Wednesday, Sep 19, 2018
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Make others green with envy

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    Amy Stone, an educator with the Ohio State Extension – Lucas County, Agriculture and Natural Resources.

    The Blade/Lori King
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I once heard someone say “the lawn is the canvas where the rest of the landscape is painted.” The lawn can have a variety of purposes, provide many functions, and its appearance can vary greatly. Just take a look at lawns in your neighborhood, or on your next drive. You will likely see high maintenance vs. low maintenance, and grass cut very short vs. grass that may leave you wondering when it was last cut.

A lawn is a personal preference. Some people enjoy investing large amounts of time, energy, and dollars, while for others, it is a low priority at best. And of course many of us fall in between. For instance, I love to mow — the grass, the clover, the plantain, and dandelions. My motto is if it green, its good!

There are individuals whose lawn expectation is perfection. Grass blades must be uniform in size and color and the stand resembles what would be seen at a PGA or LPGA event — or at least that is the look they desire. Perfectly striped lines from mowing is important to homeowners who want others to have “lawn envy.” They desire green grass throughout the year and will irrigate to avoid the grass turning brown and going dormant in the summer.

FEA-STONE

Amy Stone, an educator with the Ohio State Extension – Lucas County, Agriculture and Natural Resources.

The Blade/Lori King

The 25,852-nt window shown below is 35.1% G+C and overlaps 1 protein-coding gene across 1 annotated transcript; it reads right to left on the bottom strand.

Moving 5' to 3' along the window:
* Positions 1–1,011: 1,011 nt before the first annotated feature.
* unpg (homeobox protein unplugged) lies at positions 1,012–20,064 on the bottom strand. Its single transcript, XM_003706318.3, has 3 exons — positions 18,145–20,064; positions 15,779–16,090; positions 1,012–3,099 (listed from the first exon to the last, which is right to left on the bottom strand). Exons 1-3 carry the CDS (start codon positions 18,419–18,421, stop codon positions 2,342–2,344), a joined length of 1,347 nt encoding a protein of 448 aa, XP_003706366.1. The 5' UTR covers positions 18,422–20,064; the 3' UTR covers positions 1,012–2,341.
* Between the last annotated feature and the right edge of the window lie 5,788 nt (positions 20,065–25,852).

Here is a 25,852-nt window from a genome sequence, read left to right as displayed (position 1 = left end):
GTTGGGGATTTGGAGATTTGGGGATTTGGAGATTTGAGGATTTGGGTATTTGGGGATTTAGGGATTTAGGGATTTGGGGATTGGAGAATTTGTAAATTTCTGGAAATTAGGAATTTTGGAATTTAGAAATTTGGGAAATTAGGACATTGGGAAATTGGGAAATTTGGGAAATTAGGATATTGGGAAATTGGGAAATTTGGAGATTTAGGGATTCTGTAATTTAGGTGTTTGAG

Enlarge | Buy This Image

There are others who just want the soil covered no matter what the plant. And still others who say less grass is better. They are constantly removing turfgrass to add formal landscaping beds, naturalized areas, or a combination.

This summer we experienced warm temperatures, periods of drought, and finally individual rain events that were measured in inches. Many unirrigated lawns did go dormant for a period in July, but have returned to actively growing with recent rains and cooler evening temperatures.

Now is a great time to evaluate the lawn and determine if any action is needed. No matter your lawn expectation, if you need to implement any improvements such as starting a new lawn, overseeding to improve an existing lawn, spot seeding bare areas, or just preparing the turf for the winter, there is no better time than the present.

Let’s begin with something everyone should consider no matter the level of maintenance: soil testing. A simple soil test will provide homeowners with some valuable information including:

■ Soil pH (scale 0 – 14, 7 being neutral, less than 7 is acidic and greater than 7 alkaline)

■ Nutrients levels including Phosphorus (P), Potassium (K), Calcium (Ca), Magnesium (Mg), Sulfur (S), Aluminum (Al), and Lead (Pb)

■ Cation-exchange capacity — the measure of the soil’s ability to retain and supply nutrients

■ Fertilizer recommendations if needed specifically for your site

For more information about soil testing and how to correctly collect a sample to be submitted to the lab, contact your local Extension Office. Soil labs also have informational materials describing the process on their websites.

What type(s) of grass exists in your lawn? Ryegrass, fescue, and bluegrass are the most common. This is important because if you are overseeding or spot seeding you want to use the same type of seed for uniformity in the overall appearance. David Gardner with OSU has developed a Turfgrass Identification Key you may be interested in. Check it out online at: buckeyeturf.osu.edu/pdf/01_turfgrass_identification.pdf

As temperatures become colder, it important to cut grass a little shorter for the winter, leaving it about 2 inches long after that final mowing. Last but not least, make sure to drain or treat old gas left in your lawn mower after the last mowing.

Amy Stone is an extension educator with the Ohio State Extension – Lucas County, Agriculture and Natural Resources.

Contact her at: stone.91@osu.edu.

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